2. Always have cash - you might not be able to get any for a while.
    3. Torch, battery radio and spare batteries, AND a wind up radio/torch as well.
    4. Keep walking shoes at work, and in the car, as well as warm clothing and water (think about transport disruptions).
    5. Store cupboard - keep water, tins and an opener and some high calorie food like chocolate (although it is quite hard to keep it there in my house...)
    6. Large bin bags, and one of those large, outdoor rubbish bins (plastic) - you can make an outdoor toilet out of these if needed. Kitty litter is also useful in that regard.
    7. Also keep hand gel and baby wipes - prevents you feeling completely manky.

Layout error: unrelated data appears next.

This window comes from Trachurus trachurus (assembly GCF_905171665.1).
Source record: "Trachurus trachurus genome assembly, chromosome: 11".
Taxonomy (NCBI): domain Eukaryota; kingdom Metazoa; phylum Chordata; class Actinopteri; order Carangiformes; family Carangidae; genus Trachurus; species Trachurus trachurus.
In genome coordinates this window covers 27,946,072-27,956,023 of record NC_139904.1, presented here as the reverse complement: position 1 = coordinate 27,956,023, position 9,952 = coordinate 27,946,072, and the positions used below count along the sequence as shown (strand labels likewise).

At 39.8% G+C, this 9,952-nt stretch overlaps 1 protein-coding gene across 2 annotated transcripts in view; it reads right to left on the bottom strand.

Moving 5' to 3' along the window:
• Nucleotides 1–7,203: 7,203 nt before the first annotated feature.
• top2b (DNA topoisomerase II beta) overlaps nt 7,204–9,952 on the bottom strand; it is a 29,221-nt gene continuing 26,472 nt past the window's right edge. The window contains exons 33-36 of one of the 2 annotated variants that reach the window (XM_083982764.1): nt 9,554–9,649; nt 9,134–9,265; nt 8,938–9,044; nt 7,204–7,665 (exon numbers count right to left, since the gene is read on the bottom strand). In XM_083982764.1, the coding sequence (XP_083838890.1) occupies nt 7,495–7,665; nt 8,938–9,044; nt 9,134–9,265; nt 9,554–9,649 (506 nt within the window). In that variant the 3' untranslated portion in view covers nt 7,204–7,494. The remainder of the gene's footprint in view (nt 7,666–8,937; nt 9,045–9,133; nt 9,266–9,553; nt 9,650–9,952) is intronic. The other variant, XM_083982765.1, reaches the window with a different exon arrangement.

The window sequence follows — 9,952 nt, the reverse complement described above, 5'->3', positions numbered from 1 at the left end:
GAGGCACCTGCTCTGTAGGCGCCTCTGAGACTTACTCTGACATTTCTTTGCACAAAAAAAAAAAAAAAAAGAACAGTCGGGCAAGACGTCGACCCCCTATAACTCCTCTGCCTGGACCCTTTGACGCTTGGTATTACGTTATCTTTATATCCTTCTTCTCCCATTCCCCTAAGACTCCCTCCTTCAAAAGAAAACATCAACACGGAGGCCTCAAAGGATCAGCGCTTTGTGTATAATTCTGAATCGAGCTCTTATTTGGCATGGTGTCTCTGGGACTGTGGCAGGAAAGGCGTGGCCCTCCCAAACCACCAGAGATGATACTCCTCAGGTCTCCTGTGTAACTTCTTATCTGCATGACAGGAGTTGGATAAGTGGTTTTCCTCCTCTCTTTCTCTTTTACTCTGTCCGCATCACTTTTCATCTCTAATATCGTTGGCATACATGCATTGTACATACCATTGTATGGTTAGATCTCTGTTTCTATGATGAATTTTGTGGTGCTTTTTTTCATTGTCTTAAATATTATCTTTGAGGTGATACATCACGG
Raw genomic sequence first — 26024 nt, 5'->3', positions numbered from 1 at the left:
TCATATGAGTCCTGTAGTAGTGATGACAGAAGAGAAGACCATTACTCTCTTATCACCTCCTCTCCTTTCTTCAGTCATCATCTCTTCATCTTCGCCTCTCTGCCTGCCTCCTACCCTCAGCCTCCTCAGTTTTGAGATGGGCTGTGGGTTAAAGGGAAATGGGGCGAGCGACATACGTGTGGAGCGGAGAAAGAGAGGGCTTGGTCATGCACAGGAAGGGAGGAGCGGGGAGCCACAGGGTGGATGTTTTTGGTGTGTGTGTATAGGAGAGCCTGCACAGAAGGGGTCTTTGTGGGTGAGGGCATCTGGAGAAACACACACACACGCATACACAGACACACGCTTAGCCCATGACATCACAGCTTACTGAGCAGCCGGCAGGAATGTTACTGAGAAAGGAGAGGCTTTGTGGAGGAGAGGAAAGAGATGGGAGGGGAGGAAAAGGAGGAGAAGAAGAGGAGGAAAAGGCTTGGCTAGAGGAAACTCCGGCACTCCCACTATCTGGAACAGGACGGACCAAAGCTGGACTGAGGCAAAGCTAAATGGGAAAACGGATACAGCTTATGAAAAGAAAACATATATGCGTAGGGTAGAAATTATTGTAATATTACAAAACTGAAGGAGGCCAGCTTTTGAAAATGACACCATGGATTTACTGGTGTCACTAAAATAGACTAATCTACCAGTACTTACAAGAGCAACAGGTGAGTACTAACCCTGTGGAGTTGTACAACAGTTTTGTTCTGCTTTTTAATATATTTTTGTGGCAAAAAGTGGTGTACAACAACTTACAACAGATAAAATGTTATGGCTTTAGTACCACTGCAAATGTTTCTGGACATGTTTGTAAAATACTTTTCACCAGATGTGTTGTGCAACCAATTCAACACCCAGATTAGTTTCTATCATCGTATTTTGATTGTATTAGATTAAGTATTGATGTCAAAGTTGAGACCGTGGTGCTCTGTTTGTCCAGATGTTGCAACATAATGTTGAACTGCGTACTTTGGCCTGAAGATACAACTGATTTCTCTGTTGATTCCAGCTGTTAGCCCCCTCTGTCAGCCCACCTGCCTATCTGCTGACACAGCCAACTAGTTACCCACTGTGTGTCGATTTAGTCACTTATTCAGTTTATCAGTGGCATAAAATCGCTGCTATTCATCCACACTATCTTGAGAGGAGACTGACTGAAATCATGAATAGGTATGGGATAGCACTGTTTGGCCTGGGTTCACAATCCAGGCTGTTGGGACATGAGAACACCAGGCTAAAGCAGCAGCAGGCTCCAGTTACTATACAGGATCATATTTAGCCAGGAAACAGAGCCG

8. Know where medication is for all members of the family and keep plenty of pet food on hand, as well as the file of important docs (birth certificates, insurance details etc).
    9. Have a plan B and C with all members of family. EG which way will you travel between home and work in the event of an emergency.
    10. Do not count on having mobile coverage - do not ring, send a text - it is much more likely to get through eventually and uses less battery. Keep your mobile charged and know where it is.
    11. Keep a torch by your bed. Know where your shoes are. Our first earthquake was a 7 magnitude at 4.35am - it is amazing in the pitch black what you trip over, and what you cant find.

    Hopefully, you won't ever need any of it, but you really will be grateful if the worst does happen.